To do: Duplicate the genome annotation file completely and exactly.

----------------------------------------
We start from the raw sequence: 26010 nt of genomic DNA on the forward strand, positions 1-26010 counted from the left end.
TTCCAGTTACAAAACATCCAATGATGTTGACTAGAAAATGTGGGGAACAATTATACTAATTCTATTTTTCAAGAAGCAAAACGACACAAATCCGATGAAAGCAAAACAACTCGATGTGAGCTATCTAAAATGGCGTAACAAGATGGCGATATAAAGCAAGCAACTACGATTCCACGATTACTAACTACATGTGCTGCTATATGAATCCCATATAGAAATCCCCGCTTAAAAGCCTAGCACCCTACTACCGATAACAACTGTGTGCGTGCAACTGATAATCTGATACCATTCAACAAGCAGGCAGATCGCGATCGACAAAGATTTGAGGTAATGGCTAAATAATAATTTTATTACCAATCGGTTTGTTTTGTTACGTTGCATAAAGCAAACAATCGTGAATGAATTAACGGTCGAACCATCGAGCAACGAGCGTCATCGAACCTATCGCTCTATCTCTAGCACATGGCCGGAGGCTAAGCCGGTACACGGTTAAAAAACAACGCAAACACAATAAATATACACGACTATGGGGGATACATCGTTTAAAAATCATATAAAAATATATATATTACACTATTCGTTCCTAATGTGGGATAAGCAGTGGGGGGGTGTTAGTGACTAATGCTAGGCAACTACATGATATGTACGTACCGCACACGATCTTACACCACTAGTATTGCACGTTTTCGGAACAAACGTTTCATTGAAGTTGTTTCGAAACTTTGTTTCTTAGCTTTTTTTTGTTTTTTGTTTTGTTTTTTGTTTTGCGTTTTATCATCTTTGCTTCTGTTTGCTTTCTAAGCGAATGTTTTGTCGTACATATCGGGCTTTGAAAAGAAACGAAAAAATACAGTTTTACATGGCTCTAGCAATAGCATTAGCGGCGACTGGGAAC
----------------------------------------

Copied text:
We start from the raw sequence: 26010 nt of genomic DNA on the forward strand, positions 1-26010 counted from the left end.
TTCCAGTTACAAAACATCCAATGATGTTGACTAGAAAATGTGGGGAACAATTATACTAATTCTATTTTTCAAGAAGCAAAACGACACAAATCCGATGAAAGCAAAACAACTCGATGTGAGCTATCTAAAATGGCGTAACAAGATGGCGATATAAAGCAAGCAACTACGATTCCACGATTACTAACTACATGTGCTGCTATATGAATCCCATATAGAAATCCCCGCTTAAAAGCCTAGCACCCTACTACCGATAACAACTGTGTGCGTGCAACTGATAATCTGATACCATTCAACAAGCAGGCAGATCGCGATCGACAAAGATTTGAGGTAATGGCTAAATAATAATTTTATTACCAATCGGTTTGTTTTGTTACGTTGCATAAAGCAAACAATCGTGAATGAATTAACGGTCGAACCATCGAGCAACGAGCGTCATCGAACCTATCGCTCTATCTCTAGCACATGGCCGGAGGCTAAGCCGGTACACGGTTAAAAAACAACGCAAACACAATAAATATACACGACTATGGGGGATACATCGTTTAAAAATCATATAAAAATATATATATTACACTATTCGTTCCTAATGTGGGATAAGCAGTGGGGGGGTGTTAGTGACTAATGCTAGGCAACTACATGATATGTACGTACCGCACACGATCTTACACCACTAGTATTGCACGTTTTCGGAACAAACGTTTCATTGAAGTTGTTTCGAAACTTTGTTTCTTAGCTTTTTTTTGTTTTTTGTTTTGTTTTTTGTTTTGCGTTTTATCATCTTTGCTTCTGTTTGCTTTCTAAGCGAATGTTTTGTCGTACATATCGGGCTTTGAAAAGAAACGAAAAAATACAGTTTTACATGGCTCTAGCAATAGCATTAGCGGCGACTGGGAAC